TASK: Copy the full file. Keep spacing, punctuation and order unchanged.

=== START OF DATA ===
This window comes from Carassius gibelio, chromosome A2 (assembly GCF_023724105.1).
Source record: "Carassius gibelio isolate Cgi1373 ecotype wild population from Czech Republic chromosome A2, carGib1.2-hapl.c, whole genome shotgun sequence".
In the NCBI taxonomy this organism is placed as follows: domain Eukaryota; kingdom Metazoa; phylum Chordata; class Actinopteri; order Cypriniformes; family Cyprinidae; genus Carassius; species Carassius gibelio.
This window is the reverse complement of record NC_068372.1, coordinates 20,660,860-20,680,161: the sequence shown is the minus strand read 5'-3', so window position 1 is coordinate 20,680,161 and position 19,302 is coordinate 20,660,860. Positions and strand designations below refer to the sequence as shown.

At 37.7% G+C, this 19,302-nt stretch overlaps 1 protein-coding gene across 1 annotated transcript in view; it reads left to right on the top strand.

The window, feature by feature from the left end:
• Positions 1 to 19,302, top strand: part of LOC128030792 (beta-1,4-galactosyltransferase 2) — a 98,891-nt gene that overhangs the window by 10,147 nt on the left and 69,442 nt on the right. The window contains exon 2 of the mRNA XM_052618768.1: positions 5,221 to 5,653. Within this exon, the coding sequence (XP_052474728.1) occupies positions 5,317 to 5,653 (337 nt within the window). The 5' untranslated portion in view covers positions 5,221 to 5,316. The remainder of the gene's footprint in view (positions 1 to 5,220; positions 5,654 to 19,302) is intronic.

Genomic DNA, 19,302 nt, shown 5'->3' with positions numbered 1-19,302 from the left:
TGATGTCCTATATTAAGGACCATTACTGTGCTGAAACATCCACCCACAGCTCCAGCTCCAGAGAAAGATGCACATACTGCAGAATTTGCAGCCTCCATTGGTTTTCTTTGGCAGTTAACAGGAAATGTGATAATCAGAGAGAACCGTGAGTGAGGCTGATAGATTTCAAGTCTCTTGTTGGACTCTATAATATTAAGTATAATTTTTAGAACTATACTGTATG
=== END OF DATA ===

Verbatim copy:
This window comes from Carassius gibelio, chromosome A2 (assembly GCF_023724105.1).
Source record: "Carassius gibelio isolate Cgi1373 ecotype wild population from Czech Republic chromosome A2, carGib1.2-hapl.c, whole genome shotgun sequence".
In the NCBI taxonomy this organism is placed as follows: domain Eukaryota; kingdom Metazoa; phylum Chordata; class Actinopteri; order Cypriniformes; family Cyprinidae; genus Carassius; species Carassius gibelio.
This window is the reverse complement of record NC_068372.1, coordinates 20,660,860-20,680,161: the sequence shown is the minus strand read 5'-3', so window position 1 is coordinate 20,680,161 and position 19,302 is coordinate 20,660,860. Positions and strand designations below refer to the sequence as shown.

At 37.7% G+C, this 19,302-nt stretch overlaps 1 protein-coding gene across 1 annotated transcript in view; it reads left to right on the top strand.

The window, feature by feature from the left end:
• Positions 1 to 19,302, top strand: part of LOC128030792 (beta-1,4-galactosyltransferase 2) — a 98,891-nt gene that overhangs the window by 10,147 nt on the left and 69,442 nt on the right. The window contains exon 2 of the mRNA XM_052618768.1: positions 5,221 to 5,653. Within this exon, the coding sequence (XP_052474728.1) occupies positions 5,317 to 5,653 (337 nt within the window). The 5' untranslated portion in view covers positions 5,221 to 5,316. The remainder of the gene's footprint in view (positions 1 to 5,220; positions 5,654 to 19,302) is intronic.

Genomic DNA, 19,302 nt, shown 5'->3' with positions numbered 1-19,302 from the left:
TGATGTCCTATATTAAGGACCATTACTGTGCTGAAACATCCACCCACAGCTCCAGCTCCAGAGAAAGATGCACATACTGCAGAATTTGCAGCCTCCATTGGTTTTCTTTGGCAGTTAACAGGAAATGTGATAATCAGAGAGAACCGTGAGTGAGGCTGATAGATTTCAAGTCTCTTGTTGGACTCTATAATATTAAGTATAATTTTTAGAACTATACTGTATG